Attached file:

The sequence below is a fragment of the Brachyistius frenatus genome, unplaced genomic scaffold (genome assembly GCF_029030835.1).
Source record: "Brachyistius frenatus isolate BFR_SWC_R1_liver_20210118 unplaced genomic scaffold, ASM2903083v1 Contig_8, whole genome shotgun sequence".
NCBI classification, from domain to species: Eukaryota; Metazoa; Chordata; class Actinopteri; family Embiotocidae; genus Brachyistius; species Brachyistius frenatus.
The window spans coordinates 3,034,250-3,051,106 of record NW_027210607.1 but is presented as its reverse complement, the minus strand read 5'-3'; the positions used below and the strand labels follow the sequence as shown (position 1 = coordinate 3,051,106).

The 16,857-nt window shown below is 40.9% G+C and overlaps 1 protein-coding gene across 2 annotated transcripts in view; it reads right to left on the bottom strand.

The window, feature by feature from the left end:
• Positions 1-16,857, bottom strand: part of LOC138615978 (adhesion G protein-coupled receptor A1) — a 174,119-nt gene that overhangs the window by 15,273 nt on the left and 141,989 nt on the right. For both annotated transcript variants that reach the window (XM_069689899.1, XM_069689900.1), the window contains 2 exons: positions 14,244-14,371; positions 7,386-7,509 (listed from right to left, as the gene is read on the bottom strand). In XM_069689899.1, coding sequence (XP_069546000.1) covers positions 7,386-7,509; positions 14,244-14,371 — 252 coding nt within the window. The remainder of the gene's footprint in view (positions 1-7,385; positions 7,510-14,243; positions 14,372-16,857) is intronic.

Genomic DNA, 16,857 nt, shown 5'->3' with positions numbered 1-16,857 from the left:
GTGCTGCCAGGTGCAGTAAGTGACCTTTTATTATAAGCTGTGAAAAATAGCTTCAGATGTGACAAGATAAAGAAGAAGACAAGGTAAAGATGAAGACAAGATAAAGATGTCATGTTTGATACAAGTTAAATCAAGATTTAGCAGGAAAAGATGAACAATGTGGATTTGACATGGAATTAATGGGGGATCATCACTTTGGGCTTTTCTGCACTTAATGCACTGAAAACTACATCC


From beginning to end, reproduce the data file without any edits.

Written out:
The sequence below is a fragment of the Brachyistius frenatus genome, unplaced genomic scaffold (genome assembly GCF_029030835.1).
Source record: "Brachyistius frenatus isolate BFR_SWC_R1_liver_20210118 unplaced genomic scaffold, ASM2903083v1 Contig_8, whole genome shotgun sequence".
NCBI classification, from domain to species: Eukaryota; Metazoa; Chordata; class Actinopteri; family Embiotocidae; genus Brachyistius; species Brachyistius frenatus.
The window spans coordinates 3,034,250-3,051,106 of record NW_027210607.1 but is presented as its reverse complement, the minus strand read 5'-3'; the positions used below and the strand labels follow the sequence as shown (position 1 = coordinate 3,051,106).

The 16,857-nt window shown below is 40.9% G+C and overlaps 1 protein-coding gene across 2 annotated transcripts in view; it reads right to left on the bottom strand.

The window, feature by feature from the left end:
• Positions 1-16,857, bottom strand: part of LOC138615978 (adhesion G protein-coupled receptor A1) — a 174,119-nt gene that overhangs the window by 15,273 nt on the left and 141,989 nt on the right. For both annotated transcript variants that reach the window (XM_069689899.1, XM_069689900.1), the window contains 2 exons: positions 14,244-14,371; positions 7,386-7,509 (listed from right to left, as the gene is read on the bottom strand). In XM_069689899.1, coding sequence (XP_069546000.1) covers positions 7,386-7,509; positions 14,244-14,371 — 252 coding nt within the window. The remainder of the gene's footprint in view (positions 1-7,385; positions 7,510-14,243; positions 14,372-16,857) is intronic.

Genomic DNA, 16,857 nt, shown 5'->3' with positions numbered 1-16,857 from the left:
GTGCTGCCAGGTGCAGTAAGTGACCTTTTATTATAAGCTGTGAAAAATAGCTTCAGATGTGACAAGATAAAGAAGAAGACAAGGTAAAGATGAAGACAAGATAAAGATGTCATGTTTGATACAAGTTAAATCAAGATTTAGCAGGAAAAGATGAACAATGTGGATTTGACATGGAATTAATGGGGGATCATCACTTTGGGCTTTTCTGCACTTAATGCACTGAAAACTACATCC